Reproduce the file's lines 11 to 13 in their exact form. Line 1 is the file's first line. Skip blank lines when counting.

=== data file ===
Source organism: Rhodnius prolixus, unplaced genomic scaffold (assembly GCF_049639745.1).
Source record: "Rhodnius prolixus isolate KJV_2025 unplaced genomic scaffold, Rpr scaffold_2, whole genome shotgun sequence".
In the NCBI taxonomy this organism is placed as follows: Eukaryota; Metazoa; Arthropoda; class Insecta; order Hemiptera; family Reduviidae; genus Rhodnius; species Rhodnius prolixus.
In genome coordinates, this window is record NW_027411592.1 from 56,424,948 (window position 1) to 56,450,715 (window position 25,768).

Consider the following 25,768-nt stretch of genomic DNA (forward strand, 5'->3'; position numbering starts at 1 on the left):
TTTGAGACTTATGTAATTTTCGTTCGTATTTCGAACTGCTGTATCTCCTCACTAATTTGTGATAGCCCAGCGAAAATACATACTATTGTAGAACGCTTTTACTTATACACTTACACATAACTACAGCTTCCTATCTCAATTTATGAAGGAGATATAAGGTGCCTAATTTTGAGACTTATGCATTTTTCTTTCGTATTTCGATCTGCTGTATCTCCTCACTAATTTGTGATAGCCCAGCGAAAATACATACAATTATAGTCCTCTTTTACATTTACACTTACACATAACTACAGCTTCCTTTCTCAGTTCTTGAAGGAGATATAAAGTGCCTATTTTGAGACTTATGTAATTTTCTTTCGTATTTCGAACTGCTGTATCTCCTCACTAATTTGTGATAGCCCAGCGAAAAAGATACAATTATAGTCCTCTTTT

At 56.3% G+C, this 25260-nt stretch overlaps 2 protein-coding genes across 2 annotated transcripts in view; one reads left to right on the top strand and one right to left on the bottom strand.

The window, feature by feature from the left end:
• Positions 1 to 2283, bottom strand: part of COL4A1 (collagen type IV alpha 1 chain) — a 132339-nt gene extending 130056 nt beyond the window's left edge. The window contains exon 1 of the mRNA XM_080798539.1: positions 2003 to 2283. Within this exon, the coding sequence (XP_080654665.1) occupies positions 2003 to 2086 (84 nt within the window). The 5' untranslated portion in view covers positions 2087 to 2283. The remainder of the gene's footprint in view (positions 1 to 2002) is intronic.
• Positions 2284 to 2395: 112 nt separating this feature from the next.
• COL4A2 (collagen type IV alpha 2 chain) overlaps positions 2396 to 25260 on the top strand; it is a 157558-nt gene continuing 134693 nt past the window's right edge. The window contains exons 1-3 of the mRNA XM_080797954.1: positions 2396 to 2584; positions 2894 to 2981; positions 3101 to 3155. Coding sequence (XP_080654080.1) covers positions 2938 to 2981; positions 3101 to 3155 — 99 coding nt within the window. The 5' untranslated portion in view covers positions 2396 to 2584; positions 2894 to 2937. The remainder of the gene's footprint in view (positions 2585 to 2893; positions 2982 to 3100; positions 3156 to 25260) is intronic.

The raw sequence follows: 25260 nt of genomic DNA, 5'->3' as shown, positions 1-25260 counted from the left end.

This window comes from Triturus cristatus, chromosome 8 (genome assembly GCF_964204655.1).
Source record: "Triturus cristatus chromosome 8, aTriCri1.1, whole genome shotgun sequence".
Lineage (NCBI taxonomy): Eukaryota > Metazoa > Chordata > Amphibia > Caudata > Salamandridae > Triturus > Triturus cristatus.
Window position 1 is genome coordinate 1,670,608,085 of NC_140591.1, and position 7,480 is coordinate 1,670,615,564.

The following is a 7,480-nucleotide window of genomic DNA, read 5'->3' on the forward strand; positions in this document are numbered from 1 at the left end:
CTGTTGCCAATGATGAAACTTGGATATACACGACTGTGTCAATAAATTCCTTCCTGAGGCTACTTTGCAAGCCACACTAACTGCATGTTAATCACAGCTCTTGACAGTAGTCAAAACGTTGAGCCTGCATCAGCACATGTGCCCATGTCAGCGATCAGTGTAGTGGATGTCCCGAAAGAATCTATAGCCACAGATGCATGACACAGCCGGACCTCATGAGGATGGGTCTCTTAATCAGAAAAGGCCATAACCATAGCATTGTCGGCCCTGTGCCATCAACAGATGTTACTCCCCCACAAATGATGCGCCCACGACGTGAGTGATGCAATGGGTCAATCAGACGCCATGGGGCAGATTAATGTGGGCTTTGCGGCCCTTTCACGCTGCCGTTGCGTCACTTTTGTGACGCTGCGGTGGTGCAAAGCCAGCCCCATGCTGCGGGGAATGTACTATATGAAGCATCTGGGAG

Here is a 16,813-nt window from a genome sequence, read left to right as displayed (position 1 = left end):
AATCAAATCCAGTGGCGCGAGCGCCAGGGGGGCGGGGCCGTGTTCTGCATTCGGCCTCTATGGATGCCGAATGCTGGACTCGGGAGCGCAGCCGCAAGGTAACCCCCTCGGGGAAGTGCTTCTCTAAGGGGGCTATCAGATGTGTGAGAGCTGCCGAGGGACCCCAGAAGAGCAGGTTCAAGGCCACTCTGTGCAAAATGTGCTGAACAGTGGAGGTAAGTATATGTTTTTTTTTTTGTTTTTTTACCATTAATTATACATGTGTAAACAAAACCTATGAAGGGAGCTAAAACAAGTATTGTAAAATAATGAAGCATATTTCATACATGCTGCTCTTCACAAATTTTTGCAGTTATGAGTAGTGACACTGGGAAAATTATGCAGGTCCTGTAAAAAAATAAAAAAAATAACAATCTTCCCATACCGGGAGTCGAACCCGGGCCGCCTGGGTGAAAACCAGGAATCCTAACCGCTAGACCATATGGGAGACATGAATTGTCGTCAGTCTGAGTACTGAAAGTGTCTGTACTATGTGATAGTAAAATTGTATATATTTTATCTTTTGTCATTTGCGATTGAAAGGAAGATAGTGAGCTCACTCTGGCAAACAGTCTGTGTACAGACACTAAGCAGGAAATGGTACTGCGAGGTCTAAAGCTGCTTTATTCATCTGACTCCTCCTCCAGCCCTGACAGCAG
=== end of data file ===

• COL4A2 (collagen type IV alpha 2 chain) overlaps positions 2396 to 25260 on the top strand; it is a 157558-nt gene continuing 134693 nt past the window's right edge. The window contains exons 1-3 of the mRNA XM_080797954.1: positions 2396 to 2584; positions 2894 to 2981; positions 3101 to 3155. Coding sequence (XP_080654080.1) covers positions 2938 to 2981; positions 3101 to 3155 — 99 coding nt within the window. The 5' untranslated portion in view covers positions 2396 to 2584; positions 2894 to 2937. The remainder of the gene's footprint in view (positions 2585 to 2893; positions 2982 to 3100; positions 3156 to 25260) is intronic.

The raw sequence follows: 25260 nt of genomic DNA, 5'->3' as shown, positions 1-25260 counted from the left end.

This window comes from Triturus cristatus, chromosome 8 (genome assembly GCF_964204655.1).